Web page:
We write the model tracer equations as
where ADVMEAN, ADVMESO, and ADVSUBMESO represent the advective fluxes due to the resolved mean flow, parameterized mesoscale flow, and parameterized submesoscale flow, respectively. Also, TEN is tendency, SFLX is the total surface flux, and DIFF represents the total parameterized horizontal, isopycnal, and vertical diffusive fluxes, including convection. All ADV fluxes are further divided into horizontal and vertical components as follows:
Here, S is the horizontal advective flux from the southern face, E + N is the horizontal advective flux from the eastern and northern (segment east of Cape Fairwell) faces, LAB is the horizontal advective flux from the LS side, and finally, B is the vertical advective flux from the bottom, that is, 203-m depth. These advective fluxes are obtained based on the conservative form of the model equations, and hence, involve tracer times plane-normal velocity component multiplications. For example, to calculate components of S, we use υMEAN Tr, υMESO Tr, and υSUBMESO Tr for the mean, mesoscale, and submesoscale advection. Here, υ is the grid–latitudinal velocity component and Tr is a generic tracer. The quantities υMEAN and Tr are averaged in the grid–longitudinal and grid–latitudinal directions, respectively, so that they are located at the center of the northern face of the tracer grid cells.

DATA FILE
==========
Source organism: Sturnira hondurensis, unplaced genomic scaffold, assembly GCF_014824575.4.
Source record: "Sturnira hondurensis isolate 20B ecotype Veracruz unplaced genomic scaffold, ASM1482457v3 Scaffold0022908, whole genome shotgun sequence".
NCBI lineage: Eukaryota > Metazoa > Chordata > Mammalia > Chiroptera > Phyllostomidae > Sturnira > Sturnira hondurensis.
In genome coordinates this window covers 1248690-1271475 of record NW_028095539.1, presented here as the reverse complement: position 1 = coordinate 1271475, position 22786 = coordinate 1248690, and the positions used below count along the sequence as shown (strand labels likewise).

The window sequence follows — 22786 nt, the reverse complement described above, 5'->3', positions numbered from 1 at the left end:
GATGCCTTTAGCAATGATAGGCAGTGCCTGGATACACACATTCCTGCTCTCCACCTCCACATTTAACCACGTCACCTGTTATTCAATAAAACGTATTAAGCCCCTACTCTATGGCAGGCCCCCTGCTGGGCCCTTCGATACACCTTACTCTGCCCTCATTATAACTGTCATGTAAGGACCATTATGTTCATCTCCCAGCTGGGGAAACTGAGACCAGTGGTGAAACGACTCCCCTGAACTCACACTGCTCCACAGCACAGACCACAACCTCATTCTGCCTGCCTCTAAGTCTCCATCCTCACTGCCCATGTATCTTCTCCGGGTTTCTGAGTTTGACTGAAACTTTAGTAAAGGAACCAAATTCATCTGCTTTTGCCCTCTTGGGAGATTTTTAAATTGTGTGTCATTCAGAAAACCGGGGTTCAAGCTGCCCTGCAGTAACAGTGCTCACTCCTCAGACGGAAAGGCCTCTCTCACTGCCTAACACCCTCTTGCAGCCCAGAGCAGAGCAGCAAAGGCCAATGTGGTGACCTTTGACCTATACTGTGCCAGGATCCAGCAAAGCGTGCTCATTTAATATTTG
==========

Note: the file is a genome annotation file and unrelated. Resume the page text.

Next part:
The positive (negative) fluxes indicate heat and freshwater input (loss) to (from) the budget region. Individual budget terms are computed using monthly-mean data. We then create annual-mean, detrended time series for each component and regress these with the AMOC PC1 time series. TEN is evaluated based on the differences of two subsequent January-mean values and DIFF is obtained as a residual. Also, the temperature and salinity are in °C and psu, respectively. All fluxes with the exception of SFLX are normalized by the surface area of the analysis region so that all terms have the same units, that is, W m−2 and kg m−2 s−1 for heat and freshwater fluxes, respectively.
This article is included in the CCSM4 Special Collection.